Access control for items, libraries, collections¶
Items, libraries and collections have access control lists that determine what operations a user can perform. The entries in the list either corresponds to a specific user or to an entire group.
Vidispine will use the access controls on the item, library or collection to determine if a user has access to perform a specific operation or not.
All entities will have a OWNER access control that identifies the user that created the entity, and that grants full access to it.
<AccessControlListDocument xmlns="http://xml.vidispine.com/schema/vidispine"> <access id="VX-21"> <loc>http://vs.example.com:8080/API/collection/VX-16/access/VX-21</loc> <recursive>true</recursive> <permission>OWNER</permission> <user>admin</user> </access> </AccessControlListDocument>
Here the admin user has created a collection, and is thus the owner with full
access. Access controls from collections, and libraries, are inherited to the
entities in them. The
recursive element can be used to control if the
access control should apply to the child items or not.
Manage access controls using the access control resource on the entity in question. For example, to grant access to Users, but only allow them access to certain shapes:
POST /collection/VX-16/access Content-Type: application/xml <AccessControlDocument xmlns="http://xml.vidispine.com/schema/vidispine"> <permission>READ</permission> <group>users</group> </AccessControlDocument>
POST /collection/VX-16/access Content-Type: application/xml <AccessControlDocument xmlns="http://xml.vidispine.com/schema/vidispine"> <permission>NONE</permission> <group>users</group> <operation> <shape> <tag>original</tag> </shape> </operation> </AccessControlDocument>
To view the access controls that apply for an item, including any access controls inherited from parent collections or libraries, see Viewing applied access controls.
The higher levels grants the permissions of the lower levels.
- Grants no permissions whatsoever.
- Grants permission to read.
- Grants permission to write.
- The highest level that grants permissions to perform operations such as item deletion.
- A specific case of ALL that is given by the system. This level cannot be added or removed.
The access control lists are sorted in order to determine which entry that applies to a given operation. The rule of thumb here is that if there’s a matching access control entry set on the item then that applies otherwise the item’s ancestor collections and libraries are traversed. Then the collection or library that grants the lowest access will apply. If no matching access control entry can be found, access will be denied.
Furthermore an access control entry that is more specific take precedence over an entry that is less specific. If two entries are determined equally specific then the entry that grants the highest access applies. An example of this is that an entry that restricts access for an items entire metadata is considered less specific than one that only restricts access for a certain field in the metadata.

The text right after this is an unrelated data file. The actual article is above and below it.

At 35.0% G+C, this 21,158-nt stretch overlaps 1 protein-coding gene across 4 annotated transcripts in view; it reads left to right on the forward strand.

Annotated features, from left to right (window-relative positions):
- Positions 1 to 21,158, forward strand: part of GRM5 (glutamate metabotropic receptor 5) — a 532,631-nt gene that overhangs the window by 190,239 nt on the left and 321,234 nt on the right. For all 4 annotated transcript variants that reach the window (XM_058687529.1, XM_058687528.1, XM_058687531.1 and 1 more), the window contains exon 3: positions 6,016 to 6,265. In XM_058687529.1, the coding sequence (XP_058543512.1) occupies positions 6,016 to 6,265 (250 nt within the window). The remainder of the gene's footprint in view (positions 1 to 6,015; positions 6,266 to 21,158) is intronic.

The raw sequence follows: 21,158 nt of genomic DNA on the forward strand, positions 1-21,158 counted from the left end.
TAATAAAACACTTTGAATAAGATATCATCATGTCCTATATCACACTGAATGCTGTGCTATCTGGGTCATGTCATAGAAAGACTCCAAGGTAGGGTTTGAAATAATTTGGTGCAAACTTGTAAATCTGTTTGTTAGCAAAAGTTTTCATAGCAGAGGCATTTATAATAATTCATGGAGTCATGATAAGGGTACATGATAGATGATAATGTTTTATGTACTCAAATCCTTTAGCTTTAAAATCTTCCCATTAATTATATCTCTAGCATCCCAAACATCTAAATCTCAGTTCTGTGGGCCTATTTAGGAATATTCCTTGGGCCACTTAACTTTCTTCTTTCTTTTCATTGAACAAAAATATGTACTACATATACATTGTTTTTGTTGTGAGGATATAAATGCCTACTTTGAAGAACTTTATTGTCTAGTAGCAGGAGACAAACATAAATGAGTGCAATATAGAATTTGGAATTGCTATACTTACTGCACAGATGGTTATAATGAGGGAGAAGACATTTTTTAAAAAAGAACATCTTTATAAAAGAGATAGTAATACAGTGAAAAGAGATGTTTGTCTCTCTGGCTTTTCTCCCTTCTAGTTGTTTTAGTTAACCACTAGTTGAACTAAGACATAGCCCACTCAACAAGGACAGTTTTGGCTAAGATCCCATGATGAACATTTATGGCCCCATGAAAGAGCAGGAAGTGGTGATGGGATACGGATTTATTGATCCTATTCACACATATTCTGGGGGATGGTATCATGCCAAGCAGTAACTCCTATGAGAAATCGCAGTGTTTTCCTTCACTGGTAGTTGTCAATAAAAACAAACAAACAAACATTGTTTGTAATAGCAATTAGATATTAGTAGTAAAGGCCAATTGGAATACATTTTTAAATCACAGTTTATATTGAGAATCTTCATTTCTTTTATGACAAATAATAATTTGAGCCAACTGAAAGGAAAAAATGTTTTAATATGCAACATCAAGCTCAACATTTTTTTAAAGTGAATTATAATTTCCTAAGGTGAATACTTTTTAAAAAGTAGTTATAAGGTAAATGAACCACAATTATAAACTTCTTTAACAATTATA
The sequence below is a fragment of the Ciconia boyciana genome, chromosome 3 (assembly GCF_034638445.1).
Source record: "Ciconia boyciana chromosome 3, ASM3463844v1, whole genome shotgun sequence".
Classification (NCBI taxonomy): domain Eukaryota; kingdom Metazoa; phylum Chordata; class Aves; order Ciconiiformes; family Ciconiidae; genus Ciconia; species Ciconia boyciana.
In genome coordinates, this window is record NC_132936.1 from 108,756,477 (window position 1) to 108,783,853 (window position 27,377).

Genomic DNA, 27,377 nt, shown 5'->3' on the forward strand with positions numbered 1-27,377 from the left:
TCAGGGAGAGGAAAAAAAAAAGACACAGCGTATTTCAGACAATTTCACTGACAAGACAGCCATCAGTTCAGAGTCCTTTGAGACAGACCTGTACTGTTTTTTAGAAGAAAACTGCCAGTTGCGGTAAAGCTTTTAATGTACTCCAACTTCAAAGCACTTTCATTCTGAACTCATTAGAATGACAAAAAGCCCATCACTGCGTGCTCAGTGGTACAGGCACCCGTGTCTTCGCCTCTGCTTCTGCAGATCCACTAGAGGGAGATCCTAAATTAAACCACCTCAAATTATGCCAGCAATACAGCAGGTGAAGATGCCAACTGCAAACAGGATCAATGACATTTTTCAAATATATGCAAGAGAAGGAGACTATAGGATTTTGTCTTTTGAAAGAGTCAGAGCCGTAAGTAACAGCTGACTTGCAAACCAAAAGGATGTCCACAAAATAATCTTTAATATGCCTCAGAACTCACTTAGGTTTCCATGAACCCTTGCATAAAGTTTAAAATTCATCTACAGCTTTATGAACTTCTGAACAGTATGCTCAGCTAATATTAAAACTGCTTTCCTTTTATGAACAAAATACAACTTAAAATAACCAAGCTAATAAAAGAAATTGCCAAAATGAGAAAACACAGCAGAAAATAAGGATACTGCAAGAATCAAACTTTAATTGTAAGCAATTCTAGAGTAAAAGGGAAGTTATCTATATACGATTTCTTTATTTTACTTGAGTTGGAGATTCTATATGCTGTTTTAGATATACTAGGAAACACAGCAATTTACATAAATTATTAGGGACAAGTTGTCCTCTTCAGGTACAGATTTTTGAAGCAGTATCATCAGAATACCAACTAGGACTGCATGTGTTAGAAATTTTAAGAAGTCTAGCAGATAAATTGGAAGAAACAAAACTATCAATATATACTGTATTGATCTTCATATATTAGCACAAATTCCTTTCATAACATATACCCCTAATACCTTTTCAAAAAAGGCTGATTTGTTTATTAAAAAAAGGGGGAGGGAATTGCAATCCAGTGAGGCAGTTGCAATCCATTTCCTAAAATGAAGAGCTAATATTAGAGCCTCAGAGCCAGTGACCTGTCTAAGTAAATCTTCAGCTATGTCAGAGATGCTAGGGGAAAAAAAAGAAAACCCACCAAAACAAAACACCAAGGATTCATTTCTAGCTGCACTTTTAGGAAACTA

The above can be illustrated by the priority list below:
- Controls with a high explicit priority take precedence over controls with lower explicit priority.
- Controls directly on the item take precedence over controls on ancestor collections and libraries.
- Controls that describe specific users take precedence over controls that describe groups.
- Controls that are more specific take precedence over controls that are less specific.
- If directly applied to an item:
- Controls that grant more access take precedence over controls that give less access.
- If applied to an ancestor collection or library:
- Controls that grant less access take precedence over controls that give more access.
An explicit priority can be assigned by setting the
priority element in the
AccessControlDocument to the desired level. The default is 0. Note that
only superusers can create access controls with an explicit priority as users
would otherwise be able to gain access to entities that they shouldn’t have.
The user that created an access control entry is also tracked. This is the grantor. It is also so that an entry is only valid if the grantor still has access to the entity. This means that access can be revoked by removing the original entry that granted access.
For example, let’s assume that user A is the owner and grants READ access to user B, that in turn grants READ access to user C, as shown in the figure. Users A, B and C now all have read access. If the access control granting READ access to user B then the user C will no longer have access.
There are different types of operations that can be restricted using access control lists. Parameters are optional and makes the access control entry more specific. If no operation is specified then the entry will be considered generic and apply to the entire item.
|Parameters||type||The type of the URI to restrict.|
<AccessControlDocument xmlns="http://xml.vidispine.com/schema/vidispine"> <permission>READ</permission> <user>testuser</user> <operation> <uri> <type>lowres</type> </uri> </operation> </AccessControlDocument>
|Parameters||tag||Restrict access to shapes with this tag.|
New in version 4.1.
<AccessControlDocument xmlns="http://xml.vidispine.com/schema/vidispine"> <permission>NONE</permission> <user>testuser</user> <operation> <shape> <tag>lowres</tag> </shape> </operation> </AccessControlDocument>
|Parameters||field||The name of the field to restrict.|
Removal of fields are currently not restricted
Currently fields can be removed without checking the specific access control entry.
<AccessControlDocument xmlns="http://xml.vidispine.com/schema/vidispine"> <permission>READ</permission> <user>testuser</user> <operation> <metadata> <field>title</field> </metadata> </operation> </AccessControlDocument>